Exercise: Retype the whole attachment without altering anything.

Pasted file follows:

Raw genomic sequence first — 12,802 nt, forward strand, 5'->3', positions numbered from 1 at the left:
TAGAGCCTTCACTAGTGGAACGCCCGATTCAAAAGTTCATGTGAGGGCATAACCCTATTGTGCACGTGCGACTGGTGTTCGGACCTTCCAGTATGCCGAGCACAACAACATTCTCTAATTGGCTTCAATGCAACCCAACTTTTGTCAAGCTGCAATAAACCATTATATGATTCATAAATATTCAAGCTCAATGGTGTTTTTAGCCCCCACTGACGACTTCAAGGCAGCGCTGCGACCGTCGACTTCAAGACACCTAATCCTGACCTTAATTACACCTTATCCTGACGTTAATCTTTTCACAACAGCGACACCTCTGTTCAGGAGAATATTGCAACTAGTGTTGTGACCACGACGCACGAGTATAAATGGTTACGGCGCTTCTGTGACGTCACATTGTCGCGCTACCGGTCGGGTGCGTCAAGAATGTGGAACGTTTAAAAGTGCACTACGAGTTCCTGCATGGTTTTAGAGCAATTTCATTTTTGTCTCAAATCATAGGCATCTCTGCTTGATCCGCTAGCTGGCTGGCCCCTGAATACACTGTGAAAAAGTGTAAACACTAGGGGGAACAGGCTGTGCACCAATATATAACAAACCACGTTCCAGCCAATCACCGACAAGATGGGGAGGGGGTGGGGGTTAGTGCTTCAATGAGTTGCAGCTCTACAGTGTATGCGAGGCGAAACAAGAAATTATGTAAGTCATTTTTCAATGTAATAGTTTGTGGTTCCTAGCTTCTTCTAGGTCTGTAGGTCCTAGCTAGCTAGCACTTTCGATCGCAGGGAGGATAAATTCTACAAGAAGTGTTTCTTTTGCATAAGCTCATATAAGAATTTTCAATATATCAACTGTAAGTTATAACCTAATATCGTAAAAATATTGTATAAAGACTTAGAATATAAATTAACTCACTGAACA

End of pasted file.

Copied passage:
Raw genomic sequence first — 12,802 nt, forward strand, 5'->3', positions numbered from 1 at the left:
TAGAGCCTTCACTAGTGGAACGCCCGATTCAAAAGTTCATGTGAGGGCATAACCCTATTGTGCACGTGCGACTGGTGTTCGGACCTTCCAGTATGCCGAGCACAACAACATTCTCTAATTGGCTTCAATGCAACCCAACTTTTGTCAAGCTGCAATAAACCATTATATGATTCATAAATATTCAAGCTCAATGGTGTTTTTAGCCCCCACTGACGACTTCAAGGCAGCGCTGCGACCGTCGACTTCAAGACACCTAATCCTGACCTTAATTACACCTTATCCTGACGTTAATCTTTTCACAACAGCGACACCTCTGTTCAGGAGAATATTGCAACTAGTGTTGTGACCACGACGCACGAGTATAAATGGTTACGGCGCTTCTGTGACGTCACATTGTCGCGCTACCGGTCGGGTGCGTCAAGAATGTGGAACGTTTAAAAGTGCACTACGAGTTCCTGCATGGTTTTAGAGCAATTTCATTTTTGTCTCAAATCATAGGCATCTCTGCTTGATCCGCTAGCTGGCTGGCCCCTGAATACACTGTGAAAAAGTGTAAACACTAGGGGGAACAGGCTGTGCACCAATATATAACAAACCACGTTCCAGCCAATCACCGACAAGATGGGGAGGGGGTGGGGGTTAGTGCTTCAATGAGTTGCAGCTCTACAGTGTATGCGAGGCGAAACAAGAAATTATGTAAGTCATTTTTCAATGTAATAGTTTGTGGTTCCTAGCTTCTTCTAGGTCTGTAGGTCCTAGCTAGCTAGCACTTTCGATCGCAGGGAGGATAAATTCTACAAGAAGTGTTTCTTTTGCATAAGCTCATATAAGAATTTTCAATATATCAACTGTAAGTTATAACCTAATATCGTAAAAATATTGTATAAAGACTTAGAATATAAATTAACTCACTGAACA